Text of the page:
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  6. #6
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    U substitution

    Okay, pondering hasn't helped. I can't figure out why you chose to multiply by 3/3 instead of 14/14 or something. Would your solution be different if e were a different number? Is your solution an example of U substitution?

    Whether or not it is, does anyone know a place on the web that explains U substitution really simply, in as many steps as necessary? My book on the subject is literally an idiot's guide ... it blathers cheerfully about how you should "use your u and du expressions to replace parts of the original integral" which is little help.

    I'm looking for something which will always define what u and du are in the specific example, as well as something that will explain if and when du is an actual factor to be multiplied, and when it just sits there on the end of the integration expression the way dx does (AFAIK, you don't multiply any dxs before, during, or after integrating ... the Hacker's tutorial seemed to back me up on this).
    Last edited by Boris B; April 18th 2008 at 12:50 AM.
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  7. #7
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    Quote Originally Posted by Boris B View Post
    Okay, pondering hasn't helped. I can't figure out why you chose to multiply by 3/3 instead of 14/14 or something. Would your solution be different if e were a different number? Is your solution an example of U substitution?

    Whether or not it is, does anyone know a place on the web that explains U substitution really simply, in as many steps as necessary? My book on the subject is literally an idiot's guide ... it blathers cheerfully about how you should "use your u and du expressions to replace parts of the original integral" which is little help.

    I'm looking for something which will always define what u and du are in the specific example, as well as something that will explain if and when du is an actual factor to be multiplied, and when it just sits there on the end of the integration expression the way dx does (AFAIK, you don't multiply any dxs before, during, or after integrating ... the Hacker's tutorial seemed to back me up on this).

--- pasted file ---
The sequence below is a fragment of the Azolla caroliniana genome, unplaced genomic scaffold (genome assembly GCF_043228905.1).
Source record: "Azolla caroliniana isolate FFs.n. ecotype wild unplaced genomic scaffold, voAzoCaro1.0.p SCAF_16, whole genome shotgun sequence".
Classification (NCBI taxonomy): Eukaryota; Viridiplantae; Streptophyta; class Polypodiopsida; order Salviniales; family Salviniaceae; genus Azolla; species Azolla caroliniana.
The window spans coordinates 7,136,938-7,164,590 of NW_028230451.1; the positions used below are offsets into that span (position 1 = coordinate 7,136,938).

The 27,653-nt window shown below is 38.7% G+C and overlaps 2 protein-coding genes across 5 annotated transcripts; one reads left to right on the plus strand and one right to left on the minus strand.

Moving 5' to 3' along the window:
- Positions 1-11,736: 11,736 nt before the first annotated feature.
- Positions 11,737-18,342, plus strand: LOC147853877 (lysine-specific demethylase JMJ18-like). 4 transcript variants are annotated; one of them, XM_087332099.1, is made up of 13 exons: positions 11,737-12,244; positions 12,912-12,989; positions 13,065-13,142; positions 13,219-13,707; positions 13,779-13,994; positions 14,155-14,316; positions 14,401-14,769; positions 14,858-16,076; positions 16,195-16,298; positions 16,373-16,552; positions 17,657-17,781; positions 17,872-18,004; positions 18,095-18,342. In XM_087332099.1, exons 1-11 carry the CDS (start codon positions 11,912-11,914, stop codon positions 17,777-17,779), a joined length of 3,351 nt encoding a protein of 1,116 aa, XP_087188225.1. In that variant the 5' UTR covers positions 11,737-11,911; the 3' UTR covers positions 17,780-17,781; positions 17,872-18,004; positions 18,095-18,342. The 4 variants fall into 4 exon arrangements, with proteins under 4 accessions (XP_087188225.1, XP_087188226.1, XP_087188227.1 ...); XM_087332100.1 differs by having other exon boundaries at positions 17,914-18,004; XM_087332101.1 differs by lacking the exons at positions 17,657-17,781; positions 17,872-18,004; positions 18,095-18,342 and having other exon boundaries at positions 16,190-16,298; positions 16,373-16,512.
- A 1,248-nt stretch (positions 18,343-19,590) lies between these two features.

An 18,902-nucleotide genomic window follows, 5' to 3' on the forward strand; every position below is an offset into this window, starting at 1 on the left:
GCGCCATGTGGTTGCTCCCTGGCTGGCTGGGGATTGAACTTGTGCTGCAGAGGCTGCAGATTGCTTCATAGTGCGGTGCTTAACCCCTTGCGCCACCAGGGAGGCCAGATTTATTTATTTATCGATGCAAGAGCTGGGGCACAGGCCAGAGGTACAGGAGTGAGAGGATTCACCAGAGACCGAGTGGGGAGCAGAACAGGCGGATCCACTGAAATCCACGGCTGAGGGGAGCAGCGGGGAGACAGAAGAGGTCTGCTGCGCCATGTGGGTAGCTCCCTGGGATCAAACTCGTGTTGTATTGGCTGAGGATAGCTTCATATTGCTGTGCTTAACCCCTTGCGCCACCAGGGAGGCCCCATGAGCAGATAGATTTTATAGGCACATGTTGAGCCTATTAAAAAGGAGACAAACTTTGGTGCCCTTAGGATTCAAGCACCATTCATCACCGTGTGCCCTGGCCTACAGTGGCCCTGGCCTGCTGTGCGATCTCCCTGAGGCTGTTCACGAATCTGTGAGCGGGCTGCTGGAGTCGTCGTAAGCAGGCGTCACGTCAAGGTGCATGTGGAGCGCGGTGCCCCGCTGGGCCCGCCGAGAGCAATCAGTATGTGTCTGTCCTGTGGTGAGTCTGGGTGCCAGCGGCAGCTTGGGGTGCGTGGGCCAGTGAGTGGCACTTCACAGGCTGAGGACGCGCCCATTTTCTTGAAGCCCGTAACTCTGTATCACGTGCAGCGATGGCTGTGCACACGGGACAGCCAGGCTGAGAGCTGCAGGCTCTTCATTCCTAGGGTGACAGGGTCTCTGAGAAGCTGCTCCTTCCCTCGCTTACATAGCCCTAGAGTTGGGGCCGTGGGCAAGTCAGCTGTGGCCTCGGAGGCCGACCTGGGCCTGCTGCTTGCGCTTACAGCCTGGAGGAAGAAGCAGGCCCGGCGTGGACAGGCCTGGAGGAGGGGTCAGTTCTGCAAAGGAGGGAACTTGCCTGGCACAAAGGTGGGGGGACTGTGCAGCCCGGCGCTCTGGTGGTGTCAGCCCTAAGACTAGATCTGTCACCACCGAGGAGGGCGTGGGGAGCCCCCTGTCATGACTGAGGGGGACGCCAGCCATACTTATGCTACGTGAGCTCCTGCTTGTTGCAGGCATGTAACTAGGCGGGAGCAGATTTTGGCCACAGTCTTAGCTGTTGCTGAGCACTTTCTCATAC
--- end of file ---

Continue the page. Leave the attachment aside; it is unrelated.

Rule: \int e^{kx} \, dx = \frac{1}{k} e^{kx} (+ C).

    You can easily check this rule by differentiating \frac{1}{k} e^{kx} and getting back e^{kx}.

    In the question \int e^{-3x} \, dx causing you to go prematurely grey, note that k = -3 ......


    Warning: \int \frac{t}{3} e^{-t/3} \, dt cannot be done using this rule because it does not have the correct form. It has to be done using integration by parts.

    This is not a criticism: I think your prospects for understanding how to do \int \frac{t}{3} e^{-t/3} \, dt are bleak if you are struggling to understand how to do \int e^{-3x} \, dx.

    This forum will only help you get so far ...... You really need to be getting as much one-on-one help as possible from your instructor.
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  8. #8
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    Okay, you're probably right.
    If only I had an instructor.
    Last edited by Boris B; April 18th 2008 at 05:14 PM.
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  9. #9
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    Quote Originally Posted by Boris B View Post
    Okay, you're probably right.
    If only I had an instructor.
    I will show you nonetheless...the thing you need to know to do \int\frac{t}{3}e^{\frac{-t}{3}}dt is integration by parts that states \int{u\cdot{dv}}=uv-\int{v\cdot{du}}... so by defining u=t, dv=\frac{1}{3}e{\frac{-t}{3}}...then du=dt and v=\int\frac{1}{3}e^{\frac{-t}{3}}dt=-\int\frac{-1}{3}e^{\frac{-t}{3}}dt=-e^{\frac{-t}{3}}...so we apply our formula \int\frac{t}{3}e^{\frac{-t}{3}}dt=t\cdot{-e^{\frac{-t}{3}}}-\int{-e^{\frac{-t}{3}}dt}=t\cdot{-e^{\frac{-t}{3}}}-3e^{\frac{-t}{3}}+C